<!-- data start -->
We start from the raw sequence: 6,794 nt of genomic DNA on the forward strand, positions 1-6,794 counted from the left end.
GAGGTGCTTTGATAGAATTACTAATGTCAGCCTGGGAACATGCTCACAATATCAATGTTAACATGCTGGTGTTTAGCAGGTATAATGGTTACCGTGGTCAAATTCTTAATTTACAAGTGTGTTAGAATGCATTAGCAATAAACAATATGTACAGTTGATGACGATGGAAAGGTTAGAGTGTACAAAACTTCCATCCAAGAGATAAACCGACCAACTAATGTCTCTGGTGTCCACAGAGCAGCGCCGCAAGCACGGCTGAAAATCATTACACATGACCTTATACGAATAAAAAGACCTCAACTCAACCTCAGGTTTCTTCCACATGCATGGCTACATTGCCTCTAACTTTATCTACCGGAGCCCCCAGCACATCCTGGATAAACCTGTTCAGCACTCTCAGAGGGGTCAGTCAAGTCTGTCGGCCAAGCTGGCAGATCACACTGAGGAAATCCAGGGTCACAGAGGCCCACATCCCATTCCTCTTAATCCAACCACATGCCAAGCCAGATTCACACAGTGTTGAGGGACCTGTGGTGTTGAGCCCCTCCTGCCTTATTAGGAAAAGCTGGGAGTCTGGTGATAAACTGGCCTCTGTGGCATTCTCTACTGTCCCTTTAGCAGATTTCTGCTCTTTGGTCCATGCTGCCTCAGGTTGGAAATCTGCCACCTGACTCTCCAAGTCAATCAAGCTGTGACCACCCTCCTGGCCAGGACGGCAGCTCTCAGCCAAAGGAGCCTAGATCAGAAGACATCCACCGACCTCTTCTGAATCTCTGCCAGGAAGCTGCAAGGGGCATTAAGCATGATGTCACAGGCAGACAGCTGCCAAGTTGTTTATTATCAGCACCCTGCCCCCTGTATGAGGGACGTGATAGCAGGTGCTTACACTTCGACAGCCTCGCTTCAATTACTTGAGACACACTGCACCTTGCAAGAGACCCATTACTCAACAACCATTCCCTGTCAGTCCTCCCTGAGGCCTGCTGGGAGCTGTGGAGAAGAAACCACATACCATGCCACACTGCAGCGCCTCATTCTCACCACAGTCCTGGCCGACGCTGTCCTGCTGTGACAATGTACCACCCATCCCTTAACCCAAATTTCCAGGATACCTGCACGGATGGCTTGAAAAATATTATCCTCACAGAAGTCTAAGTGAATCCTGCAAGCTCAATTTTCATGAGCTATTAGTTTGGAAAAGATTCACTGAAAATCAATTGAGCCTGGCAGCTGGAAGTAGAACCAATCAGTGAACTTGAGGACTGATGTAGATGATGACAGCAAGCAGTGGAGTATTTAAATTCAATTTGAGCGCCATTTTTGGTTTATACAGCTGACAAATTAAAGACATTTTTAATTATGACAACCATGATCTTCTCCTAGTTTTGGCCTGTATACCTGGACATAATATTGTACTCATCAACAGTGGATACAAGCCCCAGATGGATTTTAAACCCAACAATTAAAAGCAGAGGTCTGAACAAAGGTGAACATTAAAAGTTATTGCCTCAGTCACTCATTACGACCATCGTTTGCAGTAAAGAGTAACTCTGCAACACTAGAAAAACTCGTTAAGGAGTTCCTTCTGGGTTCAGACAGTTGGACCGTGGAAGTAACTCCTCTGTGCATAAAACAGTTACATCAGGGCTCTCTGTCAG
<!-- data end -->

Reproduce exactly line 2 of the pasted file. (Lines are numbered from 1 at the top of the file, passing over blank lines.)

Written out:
GAGGTGCTTTGATAGAATTACTAATGTCAGCCTGGGAACATGCTCACAATATCAATGTTAACATGCTGGTGTTTAGCAGGTATAATGGTTACCGTGGTCAAATTCTTAATTTACAAGTGTGTTAGAATGCATTAGCAATAAACAATATGTACAGTTGATGACGATGGAAAGGTTAGAGTGTACAAAACTTCCATCCAAGAGATAAACCGACCAACTAATGTCTCTGGTGTCCACAGAGCAGCGCCGCAAGCACGGCTGAAAATCATTACACATGACCTTATACGAATAAAAAGACCTCAACTCAACCTCAGGTTTCTTCCACATGCATGGCTACATTGCCTCTAACTTTATCTACCGGAGCCCCCAGCACATCCTGGATAAACCTGTTCAGCACTCTCAGAGGGGTCAGTCAAGTCTGTCGGCCAAGCTGGCAGATCACACTGAGGAAATCCAGGGTCACAGAGGCCCACATCCCATTCCTCTTAATCCAACCACATGCCAAGCCAGATTCACACAGTGTTGAGGGACCTGTGGTGTTGAGCCCCTCCTGCCTTATTAGGAAAAGCTGGGAGTCTGGTGATAAACTGGCCTCTGTGGCATTCTCTACTGTCCCTTTAGCAGATTTCTGCTCTTTGGTCCATGCTGCCTCAGGTTGGAAATCTGCCACCTGACTCTCCAAGTCAATCAAGCTGTGACCACCCTCCTGGCCAGGACGGCAGCTCTCAGCCAAAGGAGCCTAGATCAGAAGACATCCACCGACCTCTTCTGAATCTCTGCCAGGAAGCTGCAAGGGGCATTAAGCATGATGTCACAGGCAGACAGCTGCCAAGTTGTTTATTATCAGCACCCTGCCCCCTGTATGAGGGACGTGATAGCAGGTGCTTACACTTCGACAGCCTCGCTTCAATTACTTGAGACACACTGCACCTTGCAAGAGACCCATTACTCAACAACCATTCCCTGTCAGTCCTCCCTGAGGCCTGCTGGGAGCTGTGGAGAAGAAACCACATACCATGCCACACTGCAGCGCCTCATTCTCACCACAGTCCTGGCCGACGCTGTCCTGCTGTGACAATGTACCACCCATCCCTTAACCCAAATTTCCAGGATACCTGCACGGATGGCTTGAAAAATATTATCCTCACAGAAGTCTAAGTGAATCCTGCAAGCTCAATTTTCATGAGCTATTAGTTTGGAAAAGATTCACTGAAAATCAATTGAGCCTGGCAGCTGGAAGTAGAACCAATCAGTGAACTTGAGGACTGATGTAGATGATGACAGCAAGCAGTGGAGTATTTAAATTCAATTTGAGCGCCATTTTTGGTTTATACAGCTGACAAATTAAAGACATTTTTAATTATGACAACCATGATCTTCTCCTAGTTTTGGCCTGTATACCTGGACATAATATTGTACTCATCAACAGTGGATACAAGCCCCAGATGGATTTTAAACCCAACAATTAAAAGCAGAGGTCTGAACAAAGGTGAACATTAAAAGTTATTGCCTCAGTCACTCATTACGACCATCGTTTGCAGTAAAGAGTAACTCTGCAACACTAGAAAAACTCGTTAAGGAGTTCCTTCTGGGTTCAGACAGTTGGACCGTGGAAGTAACTCCTCTGTGCATAAAACAGTTACATCAGGGCTCTCTGTCAG